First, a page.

• Vinyl — 24-bit 44.1kHz WAV
  • Cassette — 16-bit 44.1kHz WAV
  • CD - 16-bit 44.1kHz, stereo audio, WAV
  • Music Licensing — 24-bit 48kHz WAV files (with 320kbps reference mp3)
  • DVD Audio - 24-bit 96 kHz

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The common standard for audio samples is 44.1 kHz/24-bit WAV or 48 kHz/24 -bit WAV.

Video productions and trailer houses require 48 or 96 kHz WAV files, just because of the industry standards for DVD, Blu-ray

A low-quality sample doesn’t have the resolution required to withstand any processing or added effects

High-quality samples can be used as center stage sound and have the legs to be stretched, compressed, and heavily edited.


320kbps MP3

(No cheating, using a bitrate converter to go up from 128 to 320 isn't going to work)

While FLAC is the way to go, one song can be as large as 120mb. So you can either go with HIGH-Quality MP3's at 320kbps and save space or go with Lossless FLAC files and for the sake of sound invest in a larger storage space.

For the following platforms, I have taken the information directly from their respective websites.


“What types of files can I upload? You can upload AIFF, WAVE (WAV), FLAC, ALAC, OGG, MP2, MP3, AAC, AMR, and WMA files. The maximum file size is 5GB. We recommend uploading uncompressed or lossless audio files to ensure this process results in the best possible quality. When you make your track downloadable this allows your listeners to download your track in the same format you uploaded it in, without any additional transcoding."

*For MP3/Streaming if you upload at 320kbps it will stream in 128kbps, but will retain the quality of your sound.*


Spotify streams the open-source Ogg Vorbis codec on its desktop version and appears to use MP3 format on the web player.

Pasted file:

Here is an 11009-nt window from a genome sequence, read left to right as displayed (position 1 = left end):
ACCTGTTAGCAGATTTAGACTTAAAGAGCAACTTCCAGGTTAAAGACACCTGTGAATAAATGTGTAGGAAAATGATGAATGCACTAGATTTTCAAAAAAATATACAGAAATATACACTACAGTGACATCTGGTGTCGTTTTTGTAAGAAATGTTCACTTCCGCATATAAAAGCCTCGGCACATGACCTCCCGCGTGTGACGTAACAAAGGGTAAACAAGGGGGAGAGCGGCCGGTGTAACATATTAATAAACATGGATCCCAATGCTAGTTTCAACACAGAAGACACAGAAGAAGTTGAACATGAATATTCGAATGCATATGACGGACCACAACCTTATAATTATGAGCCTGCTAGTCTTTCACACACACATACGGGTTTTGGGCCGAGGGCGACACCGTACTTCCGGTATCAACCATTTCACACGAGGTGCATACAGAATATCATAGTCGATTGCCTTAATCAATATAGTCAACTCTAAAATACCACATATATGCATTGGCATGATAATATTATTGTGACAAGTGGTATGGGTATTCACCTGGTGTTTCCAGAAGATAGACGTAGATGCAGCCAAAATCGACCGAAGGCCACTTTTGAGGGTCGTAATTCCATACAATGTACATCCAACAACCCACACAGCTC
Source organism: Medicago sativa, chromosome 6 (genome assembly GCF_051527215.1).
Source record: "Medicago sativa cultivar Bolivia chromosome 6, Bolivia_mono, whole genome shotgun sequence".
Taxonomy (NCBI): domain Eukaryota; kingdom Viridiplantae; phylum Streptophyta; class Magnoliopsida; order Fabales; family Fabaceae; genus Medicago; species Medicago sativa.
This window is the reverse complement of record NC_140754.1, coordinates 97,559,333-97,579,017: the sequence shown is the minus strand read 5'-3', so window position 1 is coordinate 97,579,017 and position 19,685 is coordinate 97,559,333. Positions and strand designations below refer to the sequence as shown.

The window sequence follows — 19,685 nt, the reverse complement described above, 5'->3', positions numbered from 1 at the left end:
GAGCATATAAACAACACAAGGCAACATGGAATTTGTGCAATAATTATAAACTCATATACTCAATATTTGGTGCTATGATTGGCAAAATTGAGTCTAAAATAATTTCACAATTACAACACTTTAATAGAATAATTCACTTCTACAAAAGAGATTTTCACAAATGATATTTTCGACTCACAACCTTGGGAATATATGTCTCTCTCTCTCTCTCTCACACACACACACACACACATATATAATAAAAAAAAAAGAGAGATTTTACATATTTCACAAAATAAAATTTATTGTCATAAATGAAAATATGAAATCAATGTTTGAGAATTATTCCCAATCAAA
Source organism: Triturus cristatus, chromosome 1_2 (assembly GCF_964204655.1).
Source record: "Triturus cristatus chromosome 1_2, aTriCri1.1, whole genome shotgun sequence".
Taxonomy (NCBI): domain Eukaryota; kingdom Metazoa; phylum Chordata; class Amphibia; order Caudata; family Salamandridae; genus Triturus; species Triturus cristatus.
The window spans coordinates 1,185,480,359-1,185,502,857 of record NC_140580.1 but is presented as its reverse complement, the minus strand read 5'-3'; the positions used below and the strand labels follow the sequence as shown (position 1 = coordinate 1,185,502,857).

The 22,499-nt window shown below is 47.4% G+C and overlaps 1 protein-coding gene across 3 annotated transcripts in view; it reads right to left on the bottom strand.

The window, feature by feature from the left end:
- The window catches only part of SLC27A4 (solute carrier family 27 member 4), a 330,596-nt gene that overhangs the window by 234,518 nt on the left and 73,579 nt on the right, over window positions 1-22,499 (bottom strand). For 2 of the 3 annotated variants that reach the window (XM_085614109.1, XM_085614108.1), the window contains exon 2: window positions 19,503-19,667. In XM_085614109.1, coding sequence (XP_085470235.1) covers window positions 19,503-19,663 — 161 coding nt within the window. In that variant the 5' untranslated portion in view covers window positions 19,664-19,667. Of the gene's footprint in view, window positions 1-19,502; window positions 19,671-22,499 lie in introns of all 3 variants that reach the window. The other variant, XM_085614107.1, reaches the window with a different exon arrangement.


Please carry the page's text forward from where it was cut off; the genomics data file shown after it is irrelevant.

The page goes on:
Spotify requires audio submission to be a 3rd party rather than direct upload. One of the services is TuneCore which has requirements similar to Apple iTunes. (see below)

The "normal" default Spotify streaming quality on your computer is 160 kbps (kilobits per second). It usually sounds fine, and lets you enjoy the song with decent sound. When you turn on the "high-quality streaming" option, the stream opens up to 320 kbps.

“Tidal Premium ($20/month) streams in lossless high fidelity sound quality at 1.4mbps. Spotify Premium ($10/month) streams at 320kbps.”

Apple Music

Apple Music is streamed at 256Kbps in AAC (Advanced Audio Coding) format. In order to sell music on one of these services iTunes, Amazon, TuneCore they all require the following:

  • 16 bit (sample size)
  • 44.1 kHz (sample rate)
  • 1411 kbps (bit rate) stereo WAV files”

On a side note, for producers and/or those recording in the studio there are some special requirements from these websites that you may want to know about audio quality and rendering.

Taken from TuneCore

“From your mastering engineer, request WAV files directly from the mastering session, that have never been on an audio CD. These files will be submitted to an aggregator such as CD Baby, Tunecore, or The Orchard, to distribute your music to a variety of channels chosen by you.

Be aware that if proper headroom is not present, some loud masters can clip or contain overs when converted from WAV to AAC, mp3, and other compressed formats used by most online stores.

Mastered For iTunes

24-bit/96k, 88.2k, 48k, or 44.1k sample rate WAV files

Some aggregators are now offering Mastered For iTunes versions of releases. This means you can submit 24-bit WAV files, at sample rates higher than 44.1k to the iTunes Store/Apple Music.

Mastered For iTunes is not a completely separate master, it’s based on your main digital master with a few adjustments to optimize for the iTunes Store/Apple Music AAC format. The master files must follow other guidelines specified by Apple that certified “Mastered For iTunes” mastering studios are aware of.

You must use an approved Mastered For iTunes mastering studio in order to be eligible for an official Mastered For iTunes release. You may have to set up and pay for a separate Mastered For iTunes version of your release.”

See that was a semi-painless look into audio quality and formatting.

Now when you get ready to render, approach the task informed. Knowing what you are going to do with the audio track will determine your selection.